Maine’s population is the nation’s oldest. The median age of its island communities is even higher. Geographically isolated, with the delivery of basic services complicated by limited transportation and increased costs, Maine’s islands are struggling with how to care for their small, aging populations.

The best solution is one that enables seniors to remain in their own communities, ideally in their own homes or in local residential care facilities where they can live and be near families and friends. But that’s not an easy task.

The cost of providing such care is high, and current state and federal reimbursements for low-income residents do not cover expenses.

“The money is just not there,” said Neal Martin, administrator of the eight-bed Ivan Calderwood Home on Vinalhaven, which records an operating loss of about $100,000 annually.

Constant fundraising is a fact of life for the islands’ small, nonprofit care providers.  So, too, are discussions of how to deliver essential services at affordable prices.

Earlier this year, administrators of senior care programs on Chebeague, Vinalhaven, North Haven and Swan’s Island asked the Island Institute to identify eldercare as a critical sustainability issue and to designate an Island Fellow to work with them in an attempt to find workable solutions to common problems.

That challenge will fall to Maddey Gates who arrived as a Fellow on Chebeague Island in September. After three months at Chebeague’s Island Commons, the island’s eldery housing facility, she will spend three months each on the three other islands. Gates is the first Island Institute Fellow to focus on eldercare issues. (The Island Fellows program is partially funded through an AmeriCorps national service grant.)

“Eldercare facilities on islands are under tremendous pressure as funding becomes more uncertain and demand for service increases,” said Rob Snyder, president of the Island Institute. “We wanted to be responsive to requests from island eldercare facilities to share solutions across the islands that can incorporate new approaches to providing services while increasing financial viability.”

And sharing solutions between islands to solve this challenge is key. The Maine Seacoast Mission, a nonprofit based in Bar Harbor, has been an asset for islands in supporting eldercare issues. For the past several years the Mission has been convening and facilitating regular meetings to develop an island network of support for this work.

For Gates, from Frankfort, Kentucky, the move to Maine—and especially its small island communities—was appealing. She has worked in several elder outreach programs in her home state. The daughter of a folklorist, she also is eager to learn more about the islands’ history and heritage by getting acquainted with its seniors.

“I feel as though I am here for a reason,” she said.

“The Island Institute’s focus on preserving the island way of life is something that really attracted me,” she said. But of equal importance to her is the fact that the eldercare facilities themselves identified a need and then solicited the Island Institute’s help to find solutions.

“It’s what the community wants versus what an organization thinks a community needs,” said Gates, a 2014 graduate of Western Kentucky University.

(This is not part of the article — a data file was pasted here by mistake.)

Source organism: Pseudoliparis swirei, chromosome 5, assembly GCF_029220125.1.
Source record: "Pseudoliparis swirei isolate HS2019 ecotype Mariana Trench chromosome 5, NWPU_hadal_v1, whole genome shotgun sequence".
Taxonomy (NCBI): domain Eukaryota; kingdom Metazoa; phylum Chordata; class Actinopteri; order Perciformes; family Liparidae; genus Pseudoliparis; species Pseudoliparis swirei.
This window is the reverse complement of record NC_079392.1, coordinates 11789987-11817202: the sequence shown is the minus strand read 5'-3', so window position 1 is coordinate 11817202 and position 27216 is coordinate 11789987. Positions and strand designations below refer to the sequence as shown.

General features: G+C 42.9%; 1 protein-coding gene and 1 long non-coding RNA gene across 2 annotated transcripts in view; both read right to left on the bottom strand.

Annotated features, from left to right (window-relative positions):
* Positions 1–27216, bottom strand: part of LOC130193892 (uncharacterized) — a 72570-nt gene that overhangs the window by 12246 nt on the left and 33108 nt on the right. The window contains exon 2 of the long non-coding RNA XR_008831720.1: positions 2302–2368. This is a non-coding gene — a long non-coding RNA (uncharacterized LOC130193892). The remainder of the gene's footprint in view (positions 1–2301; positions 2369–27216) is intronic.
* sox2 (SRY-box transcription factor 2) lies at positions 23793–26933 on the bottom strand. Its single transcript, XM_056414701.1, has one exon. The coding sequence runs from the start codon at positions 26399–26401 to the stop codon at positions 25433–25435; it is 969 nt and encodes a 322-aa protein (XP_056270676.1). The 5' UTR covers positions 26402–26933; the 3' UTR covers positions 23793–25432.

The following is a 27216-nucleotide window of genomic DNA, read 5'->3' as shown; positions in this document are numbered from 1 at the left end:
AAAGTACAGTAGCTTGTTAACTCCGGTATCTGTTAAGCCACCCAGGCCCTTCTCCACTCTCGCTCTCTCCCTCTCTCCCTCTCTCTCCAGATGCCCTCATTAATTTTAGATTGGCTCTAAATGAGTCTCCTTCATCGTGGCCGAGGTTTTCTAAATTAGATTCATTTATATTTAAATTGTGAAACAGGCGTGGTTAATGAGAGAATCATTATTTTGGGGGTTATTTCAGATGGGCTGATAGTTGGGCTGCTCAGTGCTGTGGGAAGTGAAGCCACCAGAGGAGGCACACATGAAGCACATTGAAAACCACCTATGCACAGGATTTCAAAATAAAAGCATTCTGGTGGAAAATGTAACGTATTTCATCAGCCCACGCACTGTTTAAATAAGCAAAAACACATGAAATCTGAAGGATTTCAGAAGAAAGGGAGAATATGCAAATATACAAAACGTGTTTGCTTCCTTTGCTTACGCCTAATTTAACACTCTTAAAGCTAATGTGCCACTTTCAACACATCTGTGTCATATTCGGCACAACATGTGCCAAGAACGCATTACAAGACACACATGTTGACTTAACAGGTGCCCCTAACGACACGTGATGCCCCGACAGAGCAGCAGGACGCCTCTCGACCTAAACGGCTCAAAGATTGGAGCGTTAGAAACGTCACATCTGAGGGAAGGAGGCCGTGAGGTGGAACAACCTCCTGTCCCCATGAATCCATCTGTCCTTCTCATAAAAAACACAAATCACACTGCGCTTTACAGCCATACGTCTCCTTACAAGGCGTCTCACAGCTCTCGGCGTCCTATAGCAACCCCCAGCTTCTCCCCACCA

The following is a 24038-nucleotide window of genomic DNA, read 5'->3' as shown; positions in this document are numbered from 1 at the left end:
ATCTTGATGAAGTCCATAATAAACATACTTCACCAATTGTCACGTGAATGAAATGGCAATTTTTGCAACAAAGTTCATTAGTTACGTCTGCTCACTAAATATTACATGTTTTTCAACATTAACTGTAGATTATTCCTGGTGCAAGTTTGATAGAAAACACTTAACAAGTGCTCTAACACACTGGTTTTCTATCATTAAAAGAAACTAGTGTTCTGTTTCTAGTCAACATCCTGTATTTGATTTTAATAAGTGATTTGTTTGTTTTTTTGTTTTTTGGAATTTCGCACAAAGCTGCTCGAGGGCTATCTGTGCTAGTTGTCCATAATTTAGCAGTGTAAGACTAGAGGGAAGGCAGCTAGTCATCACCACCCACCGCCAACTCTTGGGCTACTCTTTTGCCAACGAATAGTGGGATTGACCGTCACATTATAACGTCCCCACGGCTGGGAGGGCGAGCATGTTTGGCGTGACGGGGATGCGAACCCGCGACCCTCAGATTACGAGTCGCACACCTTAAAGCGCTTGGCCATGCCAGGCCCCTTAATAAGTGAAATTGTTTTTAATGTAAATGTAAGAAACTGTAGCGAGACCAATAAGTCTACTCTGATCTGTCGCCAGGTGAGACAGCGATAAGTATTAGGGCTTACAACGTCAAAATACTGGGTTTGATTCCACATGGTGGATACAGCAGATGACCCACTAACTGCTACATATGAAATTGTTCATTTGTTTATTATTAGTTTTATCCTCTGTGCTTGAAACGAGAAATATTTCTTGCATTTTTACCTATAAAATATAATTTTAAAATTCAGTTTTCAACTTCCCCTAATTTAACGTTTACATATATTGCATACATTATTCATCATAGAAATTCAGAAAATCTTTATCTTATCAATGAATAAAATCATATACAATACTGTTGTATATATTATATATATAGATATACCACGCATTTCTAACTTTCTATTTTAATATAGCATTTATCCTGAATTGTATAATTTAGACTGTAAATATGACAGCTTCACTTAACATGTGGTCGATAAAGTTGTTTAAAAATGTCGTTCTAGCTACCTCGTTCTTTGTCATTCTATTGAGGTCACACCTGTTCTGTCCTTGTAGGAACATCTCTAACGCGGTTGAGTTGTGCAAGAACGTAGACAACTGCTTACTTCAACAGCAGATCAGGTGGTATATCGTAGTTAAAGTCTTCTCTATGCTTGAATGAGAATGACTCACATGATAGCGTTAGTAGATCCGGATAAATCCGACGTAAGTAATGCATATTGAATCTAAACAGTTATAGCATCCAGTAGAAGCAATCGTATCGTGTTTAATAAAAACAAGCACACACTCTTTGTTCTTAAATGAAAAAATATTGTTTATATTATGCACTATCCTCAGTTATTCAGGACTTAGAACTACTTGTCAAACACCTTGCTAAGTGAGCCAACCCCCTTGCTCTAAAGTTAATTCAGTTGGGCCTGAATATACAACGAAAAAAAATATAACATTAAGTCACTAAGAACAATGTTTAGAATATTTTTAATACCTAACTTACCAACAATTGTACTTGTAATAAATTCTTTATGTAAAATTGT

Community support is “the deciding factor” in the success of any program, says Lindsey Beverage of Southern Harbor Eldercare Services in North Haven.  North Haven hopes to open a six-bed adult family care home there in 2016 or 2017.

Amy Rich, administrator of the Island Commons, a seven-bed residential care facility that has been operating since 1996, is eager to have Gates on her staff as a fellow. Gates will do community outreach.

“I hope she will visit island elders who don’t leave their homes very often, and learn more about the services they may want or need,” said Rich. Based on those conversations, Rich believes the Commons can effectively tailor services to local needs, be it residential care, day or respite care, meals, or the Commons’ newest venture, in-home care.

“What impressed me most about Maddey,” said Rich, “is that she’s a good listener.”

Donna Wiegle of Swan’s Island is eagerly awaiting Gates’ arrival in March. Wiegle is in the process of launching a new nonprofit, Eldercare Outreach of Swan’s Island, to provide services to that island’s elderly population.

“Our folks want to stay here, they don’t want to leave,” said Wiegle.

Many need assistance with transportation, personal grooming and housekeeping but otherwise are able to live independently on the island, which has a year-round population of about 350.

Wiegle hopes Gates will organize a “buddy system” of daily phone calls to islanders living alone.

Beverage and her counterparts believe that eldercare must become a key issue in any discussion of island sustainability.

“How can we take care of the people who have spent their entire lives working to develop our communities to the point where we can attract young families and have affordable housing?” she said. “Without them, none of the groundwork would have been laid.”

The needs of island elders have often been “pushed aside” for other priorities, according to Wiegle.

“They have been paying their taxes and contributing to the community for many years, and we aren’t giving anything back to them.”

Susan Q. Stranahan is a member of the board of the Island Commons Resource Center on Chebeague Island.